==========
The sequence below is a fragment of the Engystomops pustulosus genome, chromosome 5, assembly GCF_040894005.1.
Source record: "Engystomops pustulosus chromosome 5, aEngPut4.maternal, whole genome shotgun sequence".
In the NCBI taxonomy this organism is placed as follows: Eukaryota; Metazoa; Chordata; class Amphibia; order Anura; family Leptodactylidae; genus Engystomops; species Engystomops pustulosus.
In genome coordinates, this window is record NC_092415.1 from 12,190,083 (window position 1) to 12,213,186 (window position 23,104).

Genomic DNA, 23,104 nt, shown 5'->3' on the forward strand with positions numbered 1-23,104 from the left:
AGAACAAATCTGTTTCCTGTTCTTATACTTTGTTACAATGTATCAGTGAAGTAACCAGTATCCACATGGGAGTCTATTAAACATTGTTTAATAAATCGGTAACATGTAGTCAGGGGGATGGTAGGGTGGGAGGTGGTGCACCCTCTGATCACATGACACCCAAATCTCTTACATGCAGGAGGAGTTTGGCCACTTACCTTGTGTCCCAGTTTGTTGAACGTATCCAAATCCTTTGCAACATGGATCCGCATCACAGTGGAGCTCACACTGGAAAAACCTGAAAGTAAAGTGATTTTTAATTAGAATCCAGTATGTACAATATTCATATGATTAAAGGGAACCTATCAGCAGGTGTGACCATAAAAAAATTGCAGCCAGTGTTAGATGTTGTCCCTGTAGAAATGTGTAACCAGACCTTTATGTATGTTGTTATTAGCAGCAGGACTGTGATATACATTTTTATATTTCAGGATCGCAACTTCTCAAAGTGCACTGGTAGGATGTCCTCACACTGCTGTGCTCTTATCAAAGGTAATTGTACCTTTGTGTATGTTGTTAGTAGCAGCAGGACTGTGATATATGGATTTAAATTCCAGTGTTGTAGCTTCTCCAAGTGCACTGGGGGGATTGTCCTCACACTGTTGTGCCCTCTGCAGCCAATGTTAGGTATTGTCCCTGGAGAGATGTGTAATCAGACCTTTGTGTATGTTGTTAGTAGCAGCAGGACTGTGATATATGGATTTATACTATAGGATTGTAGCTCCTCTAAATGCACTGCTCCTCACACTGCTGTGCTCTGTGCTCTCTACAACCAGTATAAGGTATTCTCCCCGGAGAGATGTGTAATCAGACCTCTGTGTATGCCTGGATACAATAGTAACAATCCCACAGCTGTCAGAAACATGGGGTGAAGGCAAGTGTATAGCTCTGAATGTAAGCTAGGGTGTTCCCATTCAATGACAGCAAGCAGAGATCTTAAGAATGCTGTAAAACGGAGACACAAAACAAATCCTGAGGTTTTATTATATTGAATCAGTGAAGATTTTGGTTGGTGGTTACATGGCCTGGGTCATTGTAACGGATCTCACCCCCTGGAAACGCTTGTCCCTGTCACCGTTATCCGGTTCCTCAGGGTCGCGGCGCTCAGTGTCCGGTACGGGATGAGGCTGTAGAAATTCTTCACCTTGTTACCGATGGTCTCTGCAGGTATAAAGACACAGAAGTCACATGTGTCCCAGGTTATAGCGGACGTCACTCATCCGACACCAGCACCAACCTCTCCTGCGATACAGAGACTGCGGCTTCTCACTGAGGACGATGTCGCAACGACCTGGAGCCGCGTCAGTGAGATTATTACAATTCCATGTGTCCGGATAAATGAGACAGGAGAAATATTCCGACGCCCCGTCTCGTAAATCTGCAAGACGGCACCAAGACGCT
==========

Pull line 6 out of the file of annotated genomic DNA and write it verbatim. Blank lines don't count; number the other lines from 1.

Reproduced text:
AGAACAAATCTGTTTCCTGTTCTTATACTTTGTTACAATGTATCAGTGAAGTAACCAGTATCCACATGGGAGTCTATTAAACATTGTTTAATAAATCGGTAACATGTAGTCAGGGGGATGGTAGGGTGGGAGGTGGTGCACCCTCTGATCACATGACACCCAAATCTCTTACATGCAGGAGGAGTTTGGCCACTTACCTTGTGTCCCAGTTTGTTGAACGTATCCAAATCCTTTGCAACATGGATCCGCATCACAGTGGAGCTCACACTGGAAAAACCTGAAAGTAAAGTGATTTTTAATTAGAATCCAGTATGTACAATATTCATATGATTAAAGGGAACCTATCAGCAGGTGTGACCATAAAAAAATTGCAGCCAGTGTTAGATGTTGTCCCTGTAGAAATGTGTAACCAGACCTTTATGTATGTTGTTATTAGCAGCAGGACTGTGATATACATTTTTATATTTCAGGATCGCAACTTCTCAAAGTGCACTGGTAGGATGTCCTCACACTGCTGTGCTCTTATCAAAGGTAATTGTACCTTTGTGTATGTTGTTAGTAGCAGCAGGACTGTGATATATGGATTTAAATTCCAGTGTTGTAGCTTCTCCAAGTGCACTGGGGGGATTGTCCTCACACTGTTGTGCCCTCTGCAGCCAATGTTAGGTATTGTCCCTGGAGAGATGTGTAATCAGACCTTTGTGTATGTTGTTAGTAGCAGCAGGACTGTGATATATGGATTTATACTATAGGATTGTAGCTCCTCTAAATGCACTGCTCCTCACACTGCTGTGCTCTGTGCTCTCTACAACCAGTATAAGGTATTCTCCCCGGAGAGATGTGTAATCAGACCTCTGTGTATGCCTGGATACAATAGTAACAATCCCACAGCTGTCAGAAACATGGGGTGAAGGCAAGTGTATAGCTCTGAATGTAAGCTAGGGTGTTCCCATTCAATGACAGCAAGCAGAGATCTTAAGAATGCTGTAAAACGGAGACACAAAACAAATCCTGAGGTTTTATTATATTGAATCAGTGAAGATTTTGGTTGGTGGTTACATGGCCTGGGTCATTGTAACGGATCTCACCCCCTGGAAACGCTTGTCCCTGTCACCGTTATCCGGTTCCTCAGGGTCGCGGCGCTCAGTGTCCGGTACGGGATGAGGCTGTAGAAATTCTTCACCTTGTTACCGATGGTCTCTGCAGGTATAAAGACACAGAAGTCACATGTGTCCCAGGTTATAGCGGACGTCACTCATCCGACACCAGCACCAACCTCTCCTGCGATACAGAGACTGCGGCTTCTCACTGAGGACGATGTCGCAACGACCTGGAGCCGCGTCAGTGAGATTATTACAATTCCATGTGTCCGGATAAATGAGACAGGAGAAATATTCCGACGCCCCGTCTCGTAAATCTGCAAGACGGCACCAAGACGCT